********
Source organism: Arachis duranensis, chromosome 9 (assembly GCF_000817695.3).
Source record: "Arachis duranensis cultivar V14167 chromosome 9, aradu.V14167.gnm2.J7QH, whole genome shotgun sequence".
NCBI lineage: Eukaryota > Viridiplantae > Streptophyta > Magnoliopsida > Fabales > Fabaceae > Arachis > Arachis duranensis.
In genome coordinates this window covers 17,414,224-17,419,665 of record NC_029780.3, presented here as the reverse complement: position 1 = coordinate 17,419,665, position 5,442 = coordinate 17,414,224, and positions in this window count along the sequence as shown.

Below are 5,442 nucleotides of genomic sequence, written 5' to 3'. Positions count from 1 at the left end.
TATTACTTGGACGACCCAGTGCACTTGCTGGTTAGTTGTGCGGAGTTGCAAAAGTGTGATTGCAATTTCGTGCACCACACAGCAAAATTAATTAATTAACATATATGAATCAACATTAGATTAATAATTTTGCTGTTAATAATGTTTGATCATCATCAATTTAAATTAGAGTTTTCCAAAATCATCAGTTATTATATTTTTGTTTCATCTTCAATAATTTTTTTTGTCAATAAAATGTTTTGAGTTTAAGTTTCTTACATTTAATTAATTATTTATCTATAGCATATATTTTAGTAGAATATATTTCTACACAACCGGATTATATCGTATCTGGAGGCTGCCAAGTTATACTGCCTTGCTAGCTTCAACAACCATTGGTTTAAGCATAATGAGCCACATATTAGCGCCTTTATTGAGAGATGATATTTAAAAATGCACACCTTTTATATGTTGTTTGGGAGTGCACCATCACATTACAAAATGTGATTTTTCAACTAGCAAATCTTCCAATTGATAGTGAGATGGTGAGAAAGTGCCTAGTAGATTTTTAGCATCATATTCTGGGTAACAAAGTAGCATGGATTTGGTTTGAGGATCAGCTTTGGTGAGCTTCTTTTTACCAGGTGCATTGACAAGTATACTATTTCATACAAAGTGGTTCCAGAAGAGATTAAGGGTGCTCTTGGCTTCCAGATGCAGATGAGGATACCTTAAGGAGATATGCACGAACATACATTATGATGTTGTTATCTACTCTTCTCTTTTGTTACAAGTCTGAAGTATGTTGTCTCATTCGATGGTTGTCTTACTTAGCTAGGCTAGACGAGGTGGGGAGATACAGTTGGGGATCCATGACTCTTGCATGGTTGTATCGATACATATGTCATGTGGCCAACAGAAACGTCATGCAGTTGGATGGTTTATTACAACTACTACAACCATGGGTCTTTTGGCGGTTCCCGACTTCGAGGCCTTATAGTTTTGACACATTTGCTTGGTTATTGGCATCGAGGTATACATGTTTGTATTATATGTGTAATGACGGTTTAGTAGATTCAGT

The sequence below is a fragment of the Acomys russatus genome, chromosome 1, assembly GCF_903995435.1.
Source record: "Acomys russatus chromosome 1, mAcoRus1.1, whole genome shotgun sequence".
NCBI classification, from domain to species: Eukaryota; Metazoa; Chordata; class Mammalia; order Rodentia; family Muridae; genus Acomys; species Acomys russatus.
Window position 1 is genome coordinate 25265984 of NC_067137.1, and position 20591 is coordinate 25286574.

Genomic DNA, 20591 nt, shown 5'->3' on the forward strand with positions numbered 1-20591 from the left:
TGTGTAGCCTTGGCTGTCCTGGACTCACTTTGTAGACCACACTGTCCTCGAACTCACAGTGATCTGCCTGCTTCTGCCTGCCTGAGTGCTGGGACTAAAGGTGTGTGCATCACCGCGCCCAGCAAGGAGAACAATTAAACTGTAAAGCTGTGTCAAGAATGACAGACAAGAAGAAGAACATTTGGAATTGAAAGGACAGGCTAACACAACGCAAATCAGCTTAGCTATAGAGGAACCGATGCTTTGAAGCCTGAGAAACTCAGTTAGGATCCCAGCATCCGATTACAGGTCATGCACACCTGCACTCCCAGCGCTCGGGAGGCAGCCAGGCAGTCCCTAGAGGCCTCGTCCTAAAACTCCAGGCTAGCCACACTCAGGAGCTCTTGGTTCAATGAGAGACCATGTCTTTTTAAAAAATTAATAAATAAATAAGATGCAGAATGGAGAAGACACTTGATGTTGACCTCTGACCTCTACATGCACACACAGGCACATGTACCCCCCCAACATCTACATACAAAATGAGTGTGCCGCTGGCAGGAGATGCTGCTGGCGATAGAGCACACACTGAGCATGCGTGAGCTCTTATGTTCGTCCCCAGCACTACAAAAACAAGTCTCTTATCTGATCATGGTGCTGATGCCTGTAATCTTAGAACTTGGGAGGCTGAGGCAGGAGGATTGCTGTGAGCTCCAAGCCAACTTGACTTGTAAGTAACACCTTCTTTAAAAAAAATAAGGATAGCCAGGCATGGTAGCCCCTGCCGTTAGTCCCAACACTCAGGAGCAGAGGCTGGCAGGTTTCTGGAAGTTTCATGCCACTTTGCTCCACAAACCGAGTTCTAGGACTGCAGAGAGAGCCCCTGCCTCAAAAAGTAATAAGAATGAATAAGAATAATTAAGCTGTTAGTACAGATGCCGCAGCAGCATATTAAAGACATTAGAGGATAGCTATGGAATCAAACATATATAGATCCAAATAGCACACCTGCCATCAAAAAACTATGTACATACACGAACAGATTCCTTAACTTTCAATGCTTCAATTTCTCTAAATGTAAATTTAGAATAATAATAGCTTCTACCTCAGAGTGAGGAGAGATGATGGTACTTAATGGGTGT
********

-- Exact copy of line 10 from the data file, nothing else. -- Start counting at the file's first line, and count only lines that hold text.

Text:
Window position 1 is genome coordinate 25265984 of NC_067137.1, and position 20591 is coordinate 25286574.